Chris Pendergast, a Long Island teacher who defied the odds by surviving 27 years with Lou Gehrig’s disease, leading marathon “rides for life” for hundreds of miles from his motorized wheelchair to publicize the plight of fellow patients and raise $10 million for research, died on Oct. 14 at his home in Miller Place, N.Y. He was 71.
His wife, Christine Pendergast, said the cause was complications of amyotrophic lateral sclerosis, the medical term for the disease that ended the career of Gehrig, the Yankee first baseman who, after playing in 2,130 consecutive games, proclaimed himself “the luckiest man on the face of the earth.” Gehrig died two years later at 38.
Mr. Pendergast was a 44-year-old teacher of gifted students at Dickinson Avenue elementary school in East Northport, on Long Island, when his eyes and hands began twitching and he started getting muscle spasms. On Oct. 13, 1993, he received the diagnosis: He had A.L.S., a degenerative disease, which diminishes muscle function and eventually the ability to breathe.
The prognosis: He had three to five years to live.
But Mr. Pendergast proved to be indomitable. He recast himself as the disease’s self-described squeaky wheel — “Since there’s no surviving constituency for A.L.S., there’s no squeaky wheel,” he told The New York Times in 2008.
He founded the A.L.S. Ride for Life in 1997. The following year it mounted a 350-mile, two-week cavalcade from Yankee Stadium in the Bronx to Washington, with Mr. Pendergast leading it from his wheelchair. Subsequent annual rides went from Long Island’s East End to Manhattan with a small group of fellow patients.
“We are dying men riding for life,” he told The Baltimore Sun in 2000.
The rides and other events raised some $10 million to establish the Christopher Pendergast A.L.S. Center of Excellence at Stony Brook University on Long Island.
Christopher Kevin Pendergast was born on April 28, 1949 in Queens, the son of Thomas and Marie (Dunn) Pendergast.
After graduating from Mercy High School in Riverhead, on the East End, he received a bachelor’s degree from the State University of New York at Fredonia in secondary school education and a master’s degree from Stony Brook. He began teaching in East Northport in 1970.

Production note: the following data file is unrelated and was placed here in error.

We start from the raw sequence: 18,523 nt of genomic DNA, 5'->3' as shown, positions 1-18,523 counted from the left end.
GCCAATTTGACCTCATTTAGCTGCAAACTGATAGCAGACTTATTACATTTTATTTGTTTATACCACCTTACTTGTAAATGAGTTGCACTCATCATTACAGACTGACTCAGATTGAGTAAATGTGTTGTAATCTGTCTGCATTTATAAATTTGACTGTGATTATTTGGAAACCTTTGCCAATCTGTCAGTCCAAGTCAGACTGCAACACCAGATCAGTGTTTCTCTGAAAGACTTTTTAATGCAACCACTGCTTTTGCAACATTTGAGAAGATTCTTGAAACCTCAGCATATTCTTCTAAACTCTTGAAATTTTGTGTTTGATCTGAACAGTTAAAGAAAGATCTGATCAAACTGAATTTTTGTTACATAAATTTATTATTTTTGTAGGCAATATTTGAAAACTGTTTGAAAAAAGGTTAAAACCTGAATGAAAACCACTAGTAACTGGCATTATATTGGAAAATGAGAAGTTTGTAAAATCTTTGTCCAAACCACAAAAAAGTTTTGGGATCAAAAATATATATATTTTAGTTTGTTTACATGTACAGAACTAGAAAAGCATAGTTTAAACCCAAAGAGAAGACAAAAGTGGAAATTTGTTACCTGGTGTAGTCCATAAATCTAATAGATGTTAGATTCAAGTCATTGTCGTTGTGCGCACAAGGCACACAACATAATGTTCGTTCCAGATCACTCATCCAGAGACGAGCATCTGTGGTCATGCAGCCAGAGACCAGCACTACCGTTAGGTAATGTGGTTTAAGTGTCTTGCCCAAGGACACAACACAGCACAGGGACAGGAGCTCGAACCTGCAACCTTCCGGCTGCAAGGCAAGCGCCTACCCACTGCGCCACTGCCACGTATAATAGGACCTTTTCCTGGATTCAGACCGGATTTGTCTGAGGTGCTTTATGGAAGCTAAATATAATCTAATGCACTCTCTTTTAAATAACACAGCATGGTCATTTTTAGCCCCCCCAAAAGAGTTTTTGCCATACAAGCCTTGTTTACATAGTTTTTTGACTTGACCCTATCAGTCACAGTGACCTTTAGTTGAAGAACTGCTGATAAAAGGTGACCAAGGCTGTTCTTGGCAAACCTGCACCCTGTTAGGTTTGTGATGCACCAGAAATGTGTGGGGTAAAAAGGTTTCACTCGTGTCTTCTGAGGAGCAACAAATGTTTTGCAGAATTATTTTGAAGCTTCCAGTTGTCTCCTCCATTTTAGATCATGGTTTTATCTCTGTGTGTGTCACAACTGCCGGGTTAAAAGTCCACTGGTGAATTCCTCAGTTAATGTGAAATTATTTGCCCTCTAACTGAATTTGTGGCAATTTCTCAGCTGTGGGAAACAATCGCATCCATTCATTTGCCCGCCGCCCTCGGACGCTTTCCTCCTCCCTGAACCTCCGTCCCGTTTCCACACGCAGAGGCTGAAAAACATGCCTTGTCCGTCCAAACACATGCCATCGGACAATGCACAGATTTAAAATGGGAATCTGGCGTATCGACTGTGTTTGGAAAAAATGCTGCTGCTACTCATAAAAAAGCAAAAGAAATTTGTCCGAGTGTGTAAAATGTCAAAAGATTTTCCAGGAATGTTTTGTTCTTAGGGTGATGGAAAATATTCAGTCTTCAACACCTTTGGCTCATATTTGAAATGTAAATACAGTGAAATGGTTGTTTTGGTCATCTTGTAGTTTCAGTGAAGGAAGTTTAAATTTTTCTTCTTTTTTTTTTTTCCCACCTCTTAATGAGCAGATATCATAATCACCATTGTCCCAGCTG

In addition to his wife, Christine (Martin) Pendergast, a past president of the Port Jefferson Station Teachers Association on Long Island, he is survived by a son, Christopher, who is known as Buddy; a daughter, Melissa Scriven; and a grandson.
Mr. Pendergast and his wife chronicled the family’s collaborative effort to confront A.L.S. in a book, “Blink Spoken Here: Tales From a Journey to Within,” which was published this year. The title comes from the eye-tracker computer that uses infrared light to substitute for oral speech when patients lose their voice.
After retiring from teaching in 2003, Mr. Pendergast often made public appearances, including a visit to Northport High School last February, to extol the power of perseverance when confronting adversity.
In 2005, when he spoke to elementary students at a school on East 103rd Street in Manhattan, across from Gehrig’s birthplace, “you could hear a pin drop,” Christine Pendergast said.
Gehrig, Mr. Pendergast told The Times in 2009, “taught me that the human spirit can transcend any affliction. I am now a quadriplegic, using a feeding tube and an external ventilator for part of the day. But with Lou as a model, I still feel I have an awful lot to live for.”
In the foreword to the Pendergasts’ book, Jonathan Eig, the author of “Luckiest Man: The Life and Death of Lou Gehrig” (2005), writes, “Chris shows he is a worthy heir to the Lou Gehrig line.”
Echoing Gehrig, Mr. Pendergast insisted that he was lucky in his own way.
“There’s no doubt that being involved actively in fighting the disease in this form is life-lengthening,” he said in 2005. “We can’t undergo chemotherapy or invasive types of surgical procedures to allow us to fight back against the disease, so we have a choice of laying down and doing nothing and allowing the disease to steamroll right over us, or to fight back with spirit and get involved.”
“That is our only medicine,” he added.